Letters on the proposed charter school, the good folks at
Lizarran Restaurant, the library construction bids, Caltrain
service and the Gulf oil spill clean-up efforts
Charter School concerns elevated after non-union statements
Three Gilroy Unified School District special education teachers have tentative plans to form another charter school in Gilroy. When charters are written and implemented with specificity, community support and fiscal oversight, then that endeavor should be supported by all stakeholders.
For those who are unaware, charter schools are public schools. Tax dollars are used to pay for either a private firm for profit or a not-for-profit entity to operate it. In either situation, the charter authorized employer must follow all state and federal laws governing employee hiring, firing and contractual relationships. The public comment by current GUSD Principal James Dent, “Teachers will be non-unionized and will receive merit pay based on student achievement” is one that should cause the GUSD Trustees to raise collective eyebrows of concern. Federal and state laws allow any group of employees to become the exclusive agent representing prospective employees, or not.
The employer is not allowed to determine this status of the employee working relationship with the employer. Essentially, the new charter petitioners are illegally stating that the employees will not be allowed to collectively bargain in the work place. Principal Dent is apparently unaware that the exclusive agent representing employees does not have to be a union. The employees can be the exclusive representative without a union. That is also the employees’ choice, not the employer.
Finally, Principal Dent is probably unaware that merit pay is already allowed by the California Government Code, and it is up to the employee group and the employer to negotiate what the proposed merit pay plan might look like. With GUSD unable to provide adequate fiscal oversight with the failed El Portal Charter School, it will be interesting to see how the trustees handle this situation even before the charter school takes wings.
Dale Morejón, Gilroy
Gilroyans should support honest folks running Lizarran Restaurant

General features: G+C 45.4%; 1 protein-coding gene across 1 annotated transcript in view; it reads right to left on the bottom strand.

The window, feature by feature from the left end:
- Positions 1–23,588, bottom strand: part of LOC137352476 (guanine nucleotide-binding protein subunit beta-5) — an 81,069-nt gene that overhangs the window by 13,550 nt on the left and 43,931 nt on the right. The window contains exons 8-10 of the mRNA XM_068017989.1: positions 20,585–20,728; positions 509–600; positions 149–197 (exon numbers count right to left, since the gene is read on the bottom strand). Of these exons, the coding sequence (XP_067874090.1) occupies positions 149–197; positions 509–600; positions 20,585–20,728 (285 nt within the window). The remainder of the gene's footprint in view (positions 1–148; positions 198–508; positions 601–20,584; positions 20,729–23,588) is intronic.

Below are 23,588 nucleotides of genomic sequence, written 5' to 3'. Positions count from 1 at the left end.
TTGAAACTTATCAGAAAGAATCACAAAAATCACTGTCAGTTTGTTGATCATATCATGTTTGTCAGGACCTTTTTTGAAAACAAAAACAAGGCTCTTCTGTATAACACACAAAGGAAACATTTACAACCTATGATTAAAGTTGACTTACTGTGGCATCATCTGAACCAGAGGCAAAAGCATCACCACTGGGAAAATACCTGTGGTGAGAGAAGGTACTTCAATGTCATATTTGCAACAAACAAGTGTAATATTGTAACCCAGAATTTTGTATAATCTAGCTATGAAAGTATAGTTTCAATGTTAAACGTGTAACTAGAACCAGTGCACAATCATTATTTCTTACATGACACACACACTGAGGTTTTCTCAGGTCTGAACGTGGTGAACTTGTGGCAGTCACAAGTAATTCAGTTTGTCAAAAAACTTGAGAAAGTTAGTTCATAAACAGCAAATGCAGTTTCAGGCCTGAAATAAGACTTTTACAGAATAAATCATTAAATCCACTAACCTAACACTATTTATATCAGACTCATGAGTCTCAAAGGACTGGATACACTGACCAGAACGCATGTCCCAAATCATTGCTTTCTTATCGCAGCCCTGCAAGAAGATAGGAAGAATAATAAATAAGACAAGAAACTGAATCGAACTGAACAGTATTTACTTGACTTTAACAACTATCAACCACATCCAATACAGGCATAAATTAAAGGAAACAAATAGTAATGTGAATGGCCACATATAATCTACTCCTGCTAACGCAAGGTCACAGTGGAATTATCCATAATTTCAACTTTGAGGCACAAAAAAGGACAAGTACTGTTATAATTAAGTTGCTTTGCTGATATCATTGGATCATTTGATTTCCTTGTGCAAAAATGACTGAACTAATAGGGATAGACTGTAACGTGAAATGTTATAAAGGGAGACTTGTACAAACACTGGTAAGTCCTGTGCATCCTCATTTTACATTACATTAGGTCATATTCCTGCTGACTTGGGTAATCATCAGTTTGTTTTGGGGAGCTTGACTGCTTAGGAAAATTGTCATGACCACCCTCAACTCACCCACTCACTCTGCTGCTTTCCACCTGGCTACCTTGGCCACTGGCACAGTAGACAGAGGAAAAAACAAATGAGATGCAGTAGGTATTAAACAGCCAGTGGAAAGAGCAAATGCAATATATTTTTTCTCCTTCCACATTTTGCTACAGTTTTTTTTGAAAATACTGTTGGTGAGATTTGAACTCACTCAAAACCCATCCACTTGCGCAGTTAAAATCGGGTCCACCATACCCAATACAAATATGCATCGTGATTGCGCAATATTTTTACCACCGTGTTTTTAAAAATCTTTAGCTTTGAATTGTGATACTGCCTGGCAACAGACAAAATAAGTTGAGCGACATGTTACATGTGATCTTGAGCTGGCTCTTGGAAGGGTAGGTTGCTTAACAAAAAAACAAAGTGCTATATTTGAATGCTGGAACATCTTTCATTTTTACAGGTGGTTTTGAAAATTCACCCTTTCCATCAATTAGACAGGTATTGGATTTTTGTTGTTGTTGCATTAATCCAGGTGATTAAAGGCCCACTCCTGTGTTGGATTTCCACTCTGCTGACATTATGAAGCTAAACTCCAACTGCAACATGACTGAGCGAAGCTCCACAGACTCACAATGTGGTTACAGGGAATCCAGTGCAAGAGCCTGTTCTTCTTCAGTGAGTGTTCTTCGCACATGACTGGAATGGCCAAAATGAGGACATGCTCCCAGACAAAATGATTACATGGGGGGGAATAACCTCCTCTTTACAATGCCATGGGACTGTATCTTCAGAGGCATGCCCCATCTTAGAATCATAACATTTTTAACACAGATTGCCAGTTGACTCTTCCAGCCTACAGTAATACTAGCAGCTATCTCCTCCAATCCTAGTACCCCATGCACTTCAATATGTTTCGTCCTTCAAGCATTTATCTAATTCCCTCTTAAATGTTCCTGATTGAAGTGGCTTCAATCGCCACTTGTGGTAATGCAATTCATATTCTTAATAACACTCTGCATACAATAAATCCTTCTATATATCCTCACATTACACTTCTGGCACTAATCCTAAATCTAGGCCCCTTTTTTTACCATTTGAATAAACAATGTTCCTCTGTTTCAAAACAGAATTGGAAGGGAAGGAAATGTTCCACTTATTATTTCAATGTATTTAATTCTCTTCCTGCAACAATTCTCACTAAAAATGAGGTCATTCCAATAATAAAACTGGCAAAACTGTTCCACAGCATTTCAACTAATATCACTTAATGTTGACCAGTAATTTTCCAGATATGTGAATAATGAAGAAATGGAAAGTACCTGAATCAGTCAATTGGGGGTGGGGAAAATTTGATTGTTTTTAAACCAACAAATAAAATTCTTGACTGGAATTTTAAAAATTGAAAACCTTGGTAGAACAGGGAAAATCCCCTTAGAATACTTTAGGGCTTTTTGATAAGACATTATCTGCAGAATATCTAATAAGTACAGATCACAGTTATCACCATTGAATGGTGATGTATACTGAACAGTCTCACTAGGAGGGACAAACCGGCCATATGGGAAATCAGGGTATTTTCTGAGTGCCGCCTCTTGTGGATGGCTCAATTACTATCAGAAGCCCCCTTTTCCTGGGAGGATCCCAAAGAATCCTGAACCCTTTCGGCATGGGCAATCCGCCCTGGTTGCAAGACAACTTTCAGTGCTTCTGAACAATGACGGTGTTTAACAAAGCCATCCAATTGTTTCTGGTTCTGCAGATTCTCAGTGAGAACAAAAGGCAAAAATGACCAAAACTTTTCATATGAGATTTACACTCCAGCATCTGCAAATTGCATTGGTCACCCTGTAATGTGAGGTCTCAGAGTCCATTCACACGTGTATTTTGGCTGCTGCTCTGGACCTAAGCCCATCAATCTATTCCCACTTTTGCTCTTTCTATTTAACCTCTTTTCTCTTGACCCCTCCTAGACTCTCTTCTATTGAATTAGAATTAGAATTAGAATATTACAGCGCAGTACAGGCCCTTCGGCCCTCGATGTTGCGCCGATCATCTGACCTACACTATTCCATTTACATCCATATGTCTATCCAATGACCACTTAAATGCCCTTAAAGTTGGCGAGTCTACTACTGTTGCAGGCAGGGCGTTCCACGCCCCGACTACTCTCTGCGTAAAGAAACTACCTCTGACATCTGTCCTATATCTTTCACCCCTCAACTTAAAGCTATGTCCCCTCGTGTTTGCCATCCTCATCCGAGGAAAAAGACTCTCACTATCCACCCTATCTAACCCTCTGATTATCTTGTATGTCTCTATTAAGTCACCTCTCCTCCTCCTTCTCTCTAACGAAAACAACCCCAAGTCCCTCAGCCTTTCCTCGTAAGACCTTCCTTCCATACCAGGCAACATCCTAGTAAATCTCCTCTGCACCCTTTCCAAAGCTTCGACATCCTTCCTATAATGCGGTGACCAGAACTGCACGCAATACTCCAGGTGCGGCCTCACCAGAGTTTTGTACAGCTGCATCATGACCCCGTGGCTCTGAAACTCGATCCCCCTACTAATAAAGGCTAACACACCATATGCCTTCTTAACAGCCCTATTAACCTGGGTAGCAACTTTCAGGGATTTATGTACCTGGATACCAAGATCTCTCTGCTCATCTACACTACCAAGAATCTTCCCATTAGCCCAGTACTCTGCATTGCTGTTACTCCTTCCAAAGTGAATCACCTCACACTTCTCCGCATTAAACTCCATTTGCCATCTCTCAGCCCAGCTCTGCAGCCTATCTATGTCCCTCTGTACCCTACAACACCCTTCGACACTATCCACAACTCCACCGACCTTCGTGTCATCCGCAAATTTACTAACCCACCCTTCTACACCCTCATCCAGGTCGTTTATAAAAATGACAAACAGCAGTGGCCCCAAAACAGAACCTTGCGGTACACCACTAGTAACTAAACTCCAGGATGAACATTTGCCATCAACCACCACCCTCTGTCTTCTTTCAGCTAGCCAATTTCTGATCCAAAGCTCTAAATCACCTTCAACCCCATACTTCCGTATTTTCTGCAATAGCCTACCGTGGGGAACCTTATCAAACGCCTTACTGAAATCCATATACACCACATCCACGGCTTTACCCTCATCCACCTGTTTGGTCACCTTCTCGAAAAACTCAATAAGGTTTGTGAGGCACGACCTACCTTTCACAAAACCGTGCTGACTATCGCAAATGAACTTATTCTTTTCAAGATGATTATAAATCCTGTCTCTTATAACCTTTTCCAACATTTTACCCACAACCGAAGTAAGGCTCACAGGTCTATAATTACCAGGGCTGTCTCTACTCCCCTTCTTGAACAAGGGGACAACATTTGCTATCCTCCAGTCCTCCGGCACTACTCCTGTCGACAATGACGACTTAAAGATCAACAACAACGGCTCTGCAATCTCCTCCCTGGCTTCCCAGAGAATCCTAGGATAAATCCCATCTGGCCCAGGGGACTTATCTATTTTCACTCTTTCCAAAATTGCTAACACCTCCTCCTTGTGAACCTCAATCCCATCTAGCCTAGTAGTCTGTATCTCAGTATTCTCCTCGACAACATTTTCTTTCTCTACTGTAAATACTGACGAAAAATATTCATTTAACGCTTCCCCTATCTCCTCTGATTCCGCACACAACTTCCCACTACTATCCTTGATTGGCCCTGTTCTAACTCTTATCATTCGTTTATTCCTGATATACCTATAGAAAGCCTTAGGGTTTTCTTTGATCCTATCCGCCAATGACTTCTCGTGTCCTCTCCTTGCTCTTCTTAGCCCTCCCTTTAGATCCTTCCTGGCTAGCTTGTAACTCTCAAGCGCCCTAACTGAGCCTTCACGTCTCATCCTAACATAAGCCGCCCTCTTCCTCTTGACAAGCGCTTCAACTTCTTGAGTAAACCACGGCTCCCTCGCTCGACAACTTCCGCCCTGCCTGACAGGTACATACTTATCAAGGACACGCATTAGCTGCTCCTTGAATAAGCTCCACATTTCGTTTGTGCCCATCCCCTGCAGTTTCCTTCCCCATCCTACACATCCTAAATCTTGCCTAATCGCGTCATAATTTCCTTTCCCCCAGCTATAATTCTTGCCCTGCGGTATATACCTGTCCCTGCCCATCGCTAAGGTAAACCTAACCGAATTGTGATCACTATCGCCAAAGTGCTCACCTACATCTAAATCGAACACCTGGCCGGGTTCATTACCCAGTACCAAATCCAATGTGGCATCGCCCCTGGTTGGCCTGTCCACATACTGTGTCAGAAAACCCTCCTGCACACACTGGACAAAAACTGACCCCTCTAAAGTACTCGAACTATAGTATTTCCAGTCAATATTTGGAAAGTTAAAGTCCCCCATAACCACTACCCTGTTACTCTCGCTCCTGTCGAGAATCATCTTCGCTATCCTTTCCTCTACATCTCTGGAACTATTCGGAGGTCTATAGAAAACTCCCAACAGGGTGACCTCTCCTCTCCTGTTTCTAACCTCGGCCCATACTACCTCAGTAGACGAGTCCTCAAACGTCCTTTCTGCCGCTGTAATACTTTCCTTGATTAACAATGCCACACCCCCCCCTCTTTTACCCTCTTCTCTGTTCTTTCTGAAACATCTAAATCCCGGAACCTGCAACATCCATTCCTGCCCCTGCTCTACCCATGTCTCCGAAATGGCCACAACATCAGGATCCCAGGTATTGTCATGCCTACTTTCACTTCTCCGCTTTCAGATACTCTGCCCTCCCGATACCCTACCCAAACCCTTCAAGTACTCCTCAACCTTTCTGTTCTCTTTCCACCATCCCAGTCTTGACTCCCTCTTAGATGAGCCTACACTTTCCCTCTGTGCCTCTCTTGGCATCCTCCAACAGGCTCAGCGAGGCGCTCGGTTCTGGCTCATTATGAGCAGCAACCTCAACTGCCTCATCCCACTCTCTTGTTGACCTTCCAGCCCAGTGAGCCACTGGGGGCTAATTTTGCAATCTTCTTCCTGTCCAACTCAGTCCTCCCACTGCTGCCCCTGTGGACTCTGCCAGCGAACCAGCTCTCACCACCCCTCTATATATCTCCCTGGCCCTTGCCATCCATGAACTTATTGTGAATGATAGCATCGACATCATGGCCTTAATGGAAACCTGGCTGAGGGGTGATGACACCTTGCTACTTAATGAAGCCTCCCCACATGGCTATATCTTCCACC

I would like to use this forum to publicly thank Joe Walton and the management of Lizarran Restaurant in Gilroy. I recently lost my camera there and it was subsequently found in the restaurant.
While they were holding the camera for me, it was apparently stolen from the premises and Joe immediately offered to make good on my loss. I received the check as promised and though I have thanked him personally, I would like to encourage the community to support Lizarran.
Go eat there tonight!
Tim Callaway, Sacramento
Library bids came in lower, but here’s a question and a suggestion
I am thrilled that the our esteemed City Council members approved the $18.18 million bid that is $5 million less than the estimated base price of the new library project. I am confused as to why they voted to issue $26 million in bonds to pay for it.
Also, as a reader suggested, the bonus of $100,000 for each month the company is ahead of schedule and a penalty of $100,000 for each month they are behind schedule, is very common in the construction of schools, hospitals, etc.
Maybe the City Council should consider adding to this before signing a contract with the Devcon.
Barbara Guerrero, Gilroy
Caltrain a valuable service for Gilroy that should be preserved
Caltrain is a valuable transit entity that Gilroy is fortunate to have and should be preserved. It is an underutilized asset that needs support, yes my wife and I ride it. I take Mr. Thompson to task regarding the viability of this service.
He claims “humongous” taxpayer subsidies for rail. I question that … how about the highway infrastructure that lobbyist’s push for and takes precedent over all else in America when it comes to transportation funding?
If planned right, rail is one of the most efficient modes of transportation and and it should be improved not detracted upon. Limousines? C’mon, let’s be realistic!
Gary V. Plomp, San Martin
What’s missing at the spill site? A concerted effort to clean it up
On the TV screen one cannot miss seeing beaches covered with globs of oil. The pictures of dead and dying birds and other forms of wildlife are heart wrenching. The pictures of the oil coated grasses in the wetlands are equally depressing.
What is missing? The hundreds and thousands of volunteers cleaning up the beaches and wildlife. There should be soldiers, sailors, Marines, Coast Guardsmen, National Guardsmen, contractors, Boy Scouts, charity organizations, prisoners and others.
British Petroleum may be the only entity that can stop the leak but cleaning beaches, birds and wildlife is another matter. That technology is decades old.
Where are our leaders organizing this effort? Could it be that they are busy looking for the right butt to kick?
Keith C. De Filippis, San Jose